Saturday 20 January 2018

Trump scandal 'is less Watergate, more Iran-Contra'

Lt Col Oliver North was implicated over Iran-Contra but there was no definitive proof Reagan authorised the plans. Photo: The Authentic History Center
Lt Col Oliver North was implicated over Iran-Contra but there was no definitive proof Reagan authorised the plans. Photo: The Authentic History Center

Molly Kiniry

Those of you awaiting the end of Donald Trump's reign should not hold your breath.

The stories flying out of Washington at warp speed over the past week - the latest being that former FBI director James Comey has agreed to testify before Congress, and that the president bragged to Russian officials about firing him - have been titillating fodder for commentators who brand Trump an irresponsible man-baby. They will no doubt also cast a cloud over his first major foreign trip.

But they are not enough to inflict a fatal wound.

Appointing Robert Mueller to independently oversee the Justice Department's investigation into possible co-ordination between the Russian government and Trump's campaign is the first step to ending this Sisyphean election cycle, but it is only one step.

We should expect the investigation itself to be quite long; Mueller is not a man to be rushed into hasty ­decisions and investigations of this magnitude have typically been measured in years, rather than months.

But while this scandal might be the size of Watergate, I expect it to take the shape of Iran-Contra. The massive blast radius of Watergate often clouds the fact that it was a set of crimes carried out by breathtakingly stupid, arrogant and unlucky men.

The purported aims were the same (stealing an election), and the president may have engaged in obstruction of justice; for now, that is where the comparisons end.

Iran-Contra was a more nuanced affair - and probably a better guide to how this investigation will play out.

For those unfamiliar with the scandal, senior members of Ronald Reagan's administration facilitated the illegal sale of arms to Iran to ensure the release of hostages in Lebanon (contrary to government policy), with the secondary aim of using the funds from those sales to illegally prop up the anti-communist Contra militia in Nicaragua.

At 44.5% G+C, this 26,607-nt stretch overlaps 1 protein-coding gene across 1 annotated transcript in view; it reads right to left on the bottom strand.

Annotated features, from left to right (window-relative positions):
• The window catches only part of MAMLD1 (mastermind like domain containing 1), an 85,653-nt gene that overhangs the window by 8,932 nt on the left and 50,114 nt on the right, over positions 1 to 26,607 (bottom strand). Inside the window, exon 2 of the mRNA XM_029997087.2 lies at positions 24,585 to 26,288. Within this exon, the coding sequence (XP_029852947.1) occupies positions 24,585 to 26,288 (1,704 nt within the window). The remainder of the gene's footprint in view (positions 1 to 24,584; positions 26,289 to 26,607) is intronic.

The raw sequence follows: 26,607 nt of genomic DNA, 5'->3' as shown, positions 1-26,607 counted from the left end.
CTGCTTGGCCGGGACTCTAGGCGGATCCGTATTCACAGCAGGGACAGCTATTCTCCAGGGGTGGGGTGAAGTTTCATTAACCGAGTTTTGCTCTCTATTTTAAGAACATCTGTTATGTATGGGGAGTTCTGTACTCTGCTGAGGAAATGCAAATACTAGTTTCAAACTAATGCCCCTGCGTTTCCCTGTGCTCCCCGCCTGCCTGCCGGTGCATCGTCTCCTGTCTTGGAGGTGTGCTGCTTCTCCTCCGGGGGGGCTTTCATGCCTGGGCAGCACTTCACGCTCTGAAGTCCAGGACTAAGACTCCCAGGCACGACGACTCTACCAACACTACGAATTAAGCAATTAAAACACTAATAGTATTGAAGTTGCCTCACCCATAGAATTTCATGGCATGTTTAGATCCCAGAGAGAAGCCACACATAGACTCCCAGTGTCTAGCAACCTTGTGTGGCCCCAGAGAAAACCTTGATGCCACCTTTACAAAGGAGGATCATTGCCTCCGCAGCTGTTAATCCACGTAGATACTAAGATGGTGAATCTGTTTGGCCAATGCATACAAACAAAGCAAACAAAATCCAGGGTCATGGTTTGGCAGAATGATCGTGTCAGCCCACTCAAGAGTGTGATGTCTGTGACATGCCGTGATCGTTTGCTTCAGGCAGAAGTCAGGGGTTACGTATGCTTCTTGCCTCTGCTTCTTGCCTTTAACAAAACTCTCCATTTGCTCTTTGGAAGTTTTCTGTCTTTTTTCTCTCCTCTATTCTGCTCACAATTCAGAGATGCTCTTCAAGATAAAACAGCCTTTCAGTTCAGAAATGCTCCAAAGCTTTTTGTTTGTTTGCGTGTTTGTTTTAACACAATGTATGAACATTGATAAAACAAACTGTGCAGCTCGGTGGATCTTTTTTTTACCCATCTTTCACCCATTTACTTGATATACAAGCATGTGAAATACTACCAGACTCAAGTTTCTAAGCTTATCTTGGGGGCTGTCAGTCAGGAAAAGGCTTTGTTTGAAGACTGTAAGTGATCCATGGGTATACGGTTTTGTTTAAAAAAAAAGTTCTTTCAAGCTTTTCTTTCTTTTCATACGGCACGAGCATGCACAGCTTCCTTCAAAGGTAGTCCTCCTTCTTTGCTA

There was never definitive proof that the president authorised this diversion of funds - and while more than a dozen other members of the administration were indicted, only some were found guilty and none served jail time.

President Reagan was never impeached, and his approval ratings at the height of the scandal never dipped below 46pc.

To Reagan's base, the illegality of the arms deal and transfer of cash was outweighed by two worthy goals: the return of American hostages and the fight against communism.

But the whole affair was sufficiently convoluted as to give claims of ignorance a ring of authenticity, and to give voters a headache. Any scandal that can be explained only with diagrams is unlikely to capture the popular imagination.

In the absence of hard physical evidence such as recordings of conversations, this investigation will probably be painful and costly, distract from the president's agenda and produce embarrassing headlines - but it will not result in impeachment or conviction, or diminished support in the president's base.

The caveat is, of course, the president's mouth. The major known unknown of Trump's time in office is what will tumble out of it, or on to his Twitter account, every morning. Up to this point, he has demonstrated the impulse control of a slavering labrador, and in this environment that is dangerous.

Interfering with any of the investigations now under way, or attacking those leading them, could prove his undoing.

Impeachment is a political process, requiring a simple majority in the House to impeach, and a two-thirds majority in the Senate to convict.

Republicans in both houses are understandably reluctant to prosecute a man who remains popular in their constituencies - but if his inability to keep his mouth shut convinces those voters that maybe he is trying to cover something up, that calculus could quickly change.

Those horrified by the elevation of this man to the highest elected office in the land must be comforted by the prospect of impeachment. It must be tempting to allow yourself to believe that, maybe, just this once, Trump has gone too far and is due for a mighty fall.

History would suggest that you place your faith elsewhere.

This investigation will deliver no quick answers and will almost certainly stretch beyond the mid-term elections in 2018. If it turns up nothing more than is already known, it will not finish Trump. And even if it digs up further evidence implicating his aides, there's a strong chance he himself would survive it.

His enemies must look instead to old-fashioned ­electoral politics. That, in the end, is the only sure way to curtail his power.

©Telegraph

Telegraph.co.uk

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